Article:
Twitter exploded a few hours ago as the first news was reported by Mark Bowman, AtlantaBraves.com beat reporter. Apparently, there could be news of a Craig Kimbrel extension. Coming on the heels of recent extensions to three different cornerstones of the Braves, this news was still surprising considering the huge gap in arbitration figures the team and Kimbrel had (about $2.5M apart). But shortly after Bowman’s leak, the news became official. Kimbrel receives at least $42M over the next four years, plus a $13.5M option for a fifth season that has been reported to be a club option. Add in incentives and Kimbrel could receive near $60M over the next five seasons, an average salary of $12M. Jon Heyman has the breakdown of each season’s salary here.
The immediate reaction from Braves fans was elation and there is good reason for that. Kimbrel is the best reliever in baseball and has been for at least two seasons. If FIP is an indicator of future success, Kimbrel’s career FIP is 1.44. Of people with 220 innings of major league experience, Kimbrel’s 15.08 K/9 is the best of all time. And that FIP number…also the best of all time.
Kimbrel turns 26 in May and has been remarkably durable throughout his career both in the minors and in the majors. The contract will cover his age 26 season through his age 29 season plus a possible age 30 season. He’s much younger than Jonathan Papelbon, who received a similar 4 year, $50M contract with a $13M vesting option for a fifth year. That deal began with Papelbon’s age 31 season.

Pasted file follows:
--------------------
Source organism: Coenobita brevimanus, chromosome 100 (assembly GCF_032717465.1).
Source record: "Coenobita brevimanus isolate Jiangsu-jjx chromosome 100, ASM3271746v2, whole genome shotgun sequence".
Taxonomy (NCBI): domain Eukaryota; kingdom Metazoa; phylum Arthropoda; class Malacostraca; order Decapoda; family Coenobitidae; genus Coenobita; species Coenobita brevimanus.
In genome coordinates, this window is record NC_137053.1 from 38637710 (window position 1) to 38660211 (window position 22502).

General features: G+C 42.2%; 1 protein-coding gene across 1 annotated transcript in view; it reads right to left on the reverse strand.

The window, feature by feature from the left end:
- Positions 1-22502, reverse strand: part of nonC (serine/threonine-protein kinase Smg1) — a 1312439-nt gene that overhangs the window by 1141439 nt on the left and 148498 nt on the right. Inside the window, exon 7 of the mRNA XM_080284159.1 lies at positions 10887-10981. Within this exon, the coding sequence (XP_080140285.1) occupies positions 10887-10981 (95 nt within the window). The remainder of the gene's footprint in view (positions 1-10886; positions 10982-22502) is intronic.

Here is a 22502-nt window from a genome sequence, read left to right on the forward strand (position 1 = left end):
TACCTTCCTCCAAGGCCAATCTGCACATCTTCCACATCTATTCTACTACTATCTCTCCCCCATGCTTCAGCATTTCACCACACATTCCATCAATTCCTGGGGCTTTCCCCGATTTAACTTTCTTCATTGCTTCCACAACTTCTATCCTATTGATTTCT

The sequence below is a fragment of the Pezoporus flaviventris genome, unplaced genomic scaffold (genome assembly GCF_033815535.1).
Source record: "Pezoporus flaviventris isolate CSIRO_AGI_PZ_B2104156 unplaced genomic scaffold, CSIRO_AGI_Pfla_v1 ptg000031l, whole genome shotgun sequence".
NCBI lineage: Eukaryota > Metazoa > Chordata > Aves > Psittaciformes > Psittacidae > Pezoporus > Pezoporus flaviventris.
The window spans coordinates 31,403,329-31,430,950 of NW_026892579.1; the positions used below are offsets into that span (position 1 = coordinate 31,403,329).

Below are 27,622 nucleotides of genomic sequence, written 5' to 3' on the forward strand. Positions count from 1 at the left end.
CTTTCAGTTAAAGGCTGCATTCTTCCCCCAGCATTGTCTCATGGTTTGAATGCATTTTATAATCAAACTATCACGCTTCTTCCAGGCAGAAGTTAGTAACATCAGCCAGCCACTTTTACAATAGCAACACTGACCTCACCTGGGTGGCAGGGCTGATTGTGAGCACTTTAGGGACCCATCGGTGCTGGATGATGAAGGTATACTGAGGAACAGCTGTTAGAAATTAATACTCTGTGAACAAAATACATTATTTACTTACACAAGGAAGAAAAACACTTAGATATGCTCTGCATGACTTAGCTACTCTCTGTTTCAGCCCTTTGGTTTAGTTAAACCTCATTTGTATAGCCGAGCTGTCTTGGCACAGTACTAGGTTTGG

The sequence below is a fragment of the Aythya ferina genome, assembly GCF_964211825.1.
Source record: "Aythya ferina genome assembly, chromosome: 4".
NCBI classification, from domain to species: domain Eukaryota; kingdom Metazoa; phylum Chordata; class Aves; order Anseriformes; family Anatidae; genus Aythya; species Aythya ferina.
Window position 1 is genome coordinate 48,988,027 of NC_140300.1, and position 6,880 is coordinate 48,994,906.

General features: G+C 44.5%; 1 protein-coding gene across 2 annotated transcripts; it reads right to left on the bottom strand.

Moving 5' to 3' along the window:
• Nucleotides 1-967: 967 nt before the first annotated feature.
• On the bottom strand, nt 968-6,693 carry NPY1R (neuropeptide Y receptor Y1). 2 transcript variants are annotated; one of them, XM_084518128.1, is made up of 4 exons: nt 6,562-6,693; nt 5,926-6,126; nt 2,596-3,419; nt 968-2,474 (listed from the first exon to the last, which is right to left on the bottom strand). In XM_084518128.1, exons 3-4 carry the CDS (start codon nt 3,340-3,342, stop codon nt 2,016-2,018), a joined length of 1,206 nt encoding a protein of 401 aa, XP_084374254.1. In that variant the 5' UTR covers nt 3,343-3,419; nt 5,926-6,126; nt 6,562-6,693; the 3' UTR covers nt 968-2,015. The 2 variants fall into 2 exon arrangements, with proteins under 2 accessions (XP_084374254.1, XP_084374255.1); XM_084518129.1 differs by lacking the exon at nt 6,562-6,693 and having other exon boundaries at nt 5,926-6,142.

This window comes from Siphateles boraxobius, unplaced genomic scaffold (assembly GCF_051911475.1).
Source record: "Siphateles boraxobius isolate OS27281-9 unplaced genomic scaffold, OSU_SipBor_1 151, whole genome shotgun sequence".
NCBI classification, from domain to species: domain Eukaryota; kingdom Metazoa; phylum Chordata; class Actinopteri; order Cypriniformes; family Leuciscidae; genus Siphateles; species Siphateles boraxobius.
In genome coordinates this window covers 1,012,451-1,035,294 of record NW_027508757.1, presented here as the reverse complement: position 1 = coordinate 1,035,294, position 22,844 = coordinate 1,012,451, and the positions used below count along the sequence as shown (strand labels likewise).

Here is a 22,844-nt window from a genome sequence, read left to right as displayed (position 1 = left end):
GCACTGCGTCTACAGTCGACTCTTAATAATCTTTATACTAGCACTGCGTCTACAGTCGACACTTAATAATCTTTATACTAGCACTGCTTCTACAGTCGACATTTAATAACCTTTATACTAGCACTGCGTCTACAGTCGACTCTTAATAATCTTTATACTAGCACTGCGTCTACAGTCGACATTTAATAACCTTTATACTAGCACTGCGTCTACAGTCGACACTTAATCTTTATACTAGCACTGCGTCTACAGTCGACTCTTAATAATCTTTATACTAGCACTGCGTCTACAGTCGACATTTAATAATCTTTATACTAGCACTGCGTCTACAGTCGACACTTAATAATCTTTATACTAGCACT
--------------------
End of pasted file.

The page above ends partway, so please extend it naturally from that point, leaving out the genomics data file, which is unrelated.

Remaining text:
So, why don’t I love this deal?
Let me just say that I do like this deal because I love Kimbrel. Buying out three years of arbitration plus a year of free agency isn’t the worst course of action for the Braves, who likely saved money by not going year-to-year. After all, what if Kimbrel had won his arbitration case and received $9M? He doesn’t make that until the second year of this contract. If Kimbrel gets $9M in his first year of arbitration, what does he get in his second year? $13M? $16M in his third year? That alone, if you covered him through all three years of arbitration, would have ran you $38M. The Braves covered those three years with $27M. Even if you think my arbitration estimates are too liberal, the Braves at least saved $5M and probably much more.
On the other hand, is it smart to pay so handsomely for a 3 fWAR pitcher? Is it long-term the right move to pay this much in cash when the player is so dependent on the starter pitching well, the bullpen getting the lead to him, the offense scoring runs, and the defense playing well? For that matter, yes, he has been durable. But relievers often wear down or simply break. What if Kimbrel misses the lionshare of one of the contract’s years, if not more?
I’m not saying that the Braves shouldn’t have done this. I actually expected higher financial totals for the deal when the years were originally announced. I was worried the deal, before incentives, would climb into the $55M or more range. So, on that, the Braves did well. But there is definitely a healthy amount of risk with this extension, risk I would have taken on other players first (Andrelton Simmons and Mike Minor to name a couple). Kimbrel is amazing, but sustained health among relievers is rare.
I don’t love this contract extension. I don’t hate it, but I can’t love it right now.